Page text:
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Lance Armstrong's accuser: Who is Floyd Landis?

Floyd Landis won the 2006 Tour de France but was stripped of his title after doping revelations. Now, he’s admitting to using banned drugs – and saying that Lance Armstrong did, too.

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“To me, the overwhelming issue of importance here is a very well-known senior member of the cycling community with one Tour de France win under his belt decides to come to clean,” he says. “It would be nice if Floyd’s confession could bring new ones.”

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Landis has never been afraid to blaze new ground, pressing hard where others may have given up.

He is the son of devout Mennonite parents and hails from Farmersville, Pa., a hamlet of 200. There, some hardy farmers still use a horse and buggy to bring their geraniums and strawberries to the produce auction on Tuesdays and Thursdays. His parents drive a car, but on nice days neighbors see them riding their bikes to church five miles away.

They weren’t always so enthusiastic about cycling. As a kid, Landis circumvented his dad’s disapproval by riding late at night, in secret. That persistence was still there when later in his career, he finished a race on just his rims. Even his disgraced Tour performance, in which he rebounded after a disastrous day, showed an impressive grit that can’t just be chalked up to a stimulant.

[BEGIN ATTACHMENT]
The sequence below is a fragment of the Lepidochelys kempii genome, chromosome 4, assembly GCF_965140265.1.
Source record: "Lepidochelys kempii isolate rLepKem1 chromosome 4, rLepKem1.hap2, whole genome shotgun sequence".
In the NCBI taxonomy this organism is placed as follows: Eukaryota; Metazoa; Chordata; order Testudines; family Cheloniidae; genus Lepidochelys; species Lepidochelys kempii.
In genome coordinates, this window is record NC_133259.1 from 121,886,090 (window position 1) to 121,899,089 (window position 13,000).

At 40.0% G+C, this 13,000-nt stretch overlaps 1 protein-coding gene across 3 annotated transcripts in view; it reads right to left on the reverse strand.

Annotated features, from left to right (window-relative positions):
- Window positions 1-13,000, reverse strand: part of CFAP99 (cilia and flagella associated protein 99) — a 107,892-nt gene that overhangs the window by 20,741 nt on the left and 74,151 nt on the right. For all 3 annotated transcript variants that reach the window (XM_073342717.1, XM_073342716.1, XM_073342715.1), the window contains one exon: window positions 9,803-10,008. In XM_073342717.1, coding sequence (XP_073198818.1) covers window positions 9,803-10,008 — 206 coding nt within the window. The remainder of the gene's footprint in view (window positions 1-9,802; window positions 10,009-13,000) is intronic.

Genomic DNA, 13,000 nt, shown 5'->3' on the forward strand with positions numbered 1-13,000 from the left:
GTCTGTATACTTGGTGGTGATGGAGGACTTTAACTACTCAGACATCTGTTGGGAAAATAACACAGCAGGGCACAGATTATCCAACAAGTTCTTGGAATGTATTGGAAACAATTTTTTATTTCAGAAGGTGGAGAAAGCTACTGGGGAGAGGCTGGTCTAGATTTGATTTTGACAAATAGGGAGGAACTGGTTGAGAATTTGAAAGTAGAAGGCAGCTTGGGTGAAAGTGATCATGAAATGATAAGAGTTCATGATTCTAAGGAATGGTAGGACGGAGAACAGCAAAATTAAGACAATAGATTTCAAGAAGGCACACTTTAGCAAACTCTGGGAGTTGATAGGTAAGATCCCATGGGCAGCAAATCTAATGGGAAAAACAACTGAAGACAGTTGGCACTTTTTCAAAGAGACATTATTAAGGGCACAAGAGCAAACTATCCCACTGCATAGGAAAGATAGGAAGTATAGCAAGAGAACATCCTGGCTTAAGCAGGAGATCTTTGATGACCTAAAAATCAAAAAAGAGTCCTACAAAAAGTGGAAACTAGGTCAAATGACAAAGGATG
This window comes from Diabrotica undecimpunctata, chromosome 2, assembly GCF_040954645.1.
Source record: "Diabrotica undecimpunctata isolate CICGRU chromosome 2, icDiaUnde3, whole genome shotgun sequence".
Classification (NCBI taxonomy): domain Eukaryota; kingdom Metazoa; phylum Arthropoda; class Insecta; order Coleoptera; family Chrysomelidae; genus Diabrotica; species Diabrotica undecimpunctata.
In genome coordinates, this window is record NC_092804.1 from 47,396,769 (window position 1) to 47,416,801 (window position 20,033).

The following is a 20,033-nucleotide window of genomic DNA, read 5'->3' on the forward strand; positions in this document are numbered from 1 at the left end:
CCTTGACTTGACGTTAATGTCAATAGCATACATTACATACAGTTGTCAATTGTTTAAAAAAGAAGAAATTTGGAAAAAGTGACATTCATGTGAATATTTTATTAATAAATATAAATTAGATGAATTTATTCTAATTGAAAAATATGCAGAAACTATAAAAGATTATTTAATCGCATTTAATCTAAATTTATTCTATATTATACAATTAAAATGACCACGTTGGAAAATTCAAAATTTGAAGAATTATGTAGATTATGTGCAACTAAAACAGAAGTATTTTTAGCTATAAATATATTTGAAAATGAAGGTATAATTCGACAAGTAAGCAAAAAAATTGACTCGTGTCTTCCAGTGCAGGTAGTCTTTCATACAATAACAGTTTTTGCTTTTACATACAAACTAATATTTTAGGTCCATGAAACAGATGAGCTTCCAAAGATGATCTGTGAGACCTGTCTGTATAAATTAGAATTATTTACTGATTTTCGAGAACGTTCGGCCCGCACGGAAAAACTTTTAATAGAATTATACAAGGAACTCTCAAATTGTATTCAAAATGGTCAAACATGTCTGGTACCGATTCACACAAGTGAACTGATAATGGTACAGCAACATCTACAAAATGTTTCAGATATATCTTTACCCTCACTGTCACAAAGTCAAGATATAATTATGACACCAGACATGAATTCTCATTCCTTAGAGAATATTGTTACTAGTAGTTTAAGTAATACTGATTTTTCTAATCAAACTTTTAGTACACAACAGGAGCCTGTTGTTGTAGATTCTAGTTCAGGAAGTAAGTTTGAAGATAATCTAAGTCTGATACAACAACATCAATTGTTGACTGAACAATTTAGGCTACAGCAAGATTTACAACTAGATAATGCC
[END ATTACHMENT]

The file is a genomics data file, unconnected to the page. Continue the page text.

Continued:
But the fierce determination to clear his name at any cost, selling a book that now appears to be fradulent, soliciting donations for his legal fund, and then admitting he was lying the whole time, has disappointed many – not least of all those back home in Pennsylvania.

“What a poor testimony for the Mennonites,” says Edna, a former neighbor who has lived in the area for 50 years and asked that her last name not be used. “But the Bible says the Lord will always forgive if you confess.”

Landis made his confessions in a series of e-mails to cycling officials and sponsors, followed by a telephone interview with ESPN. But Dr. Catlin, who says he believed Landis to be guilty during his appeal hearing in Malibu, Calif., two years ago, seeks a direct apology to the public.

“I knew in my heart that he was lying. I know the case. I knew the lab had the goods,” says Catlin, reached Thursday afternoon at his Anti-Doping Research office in Los Angeles. “I’d like to see him go on television and look into the eyes of the world and say, ‘Yeah, I doped, and this is what I did.'

“Maybe it’s coming tomorrow,” he adds.

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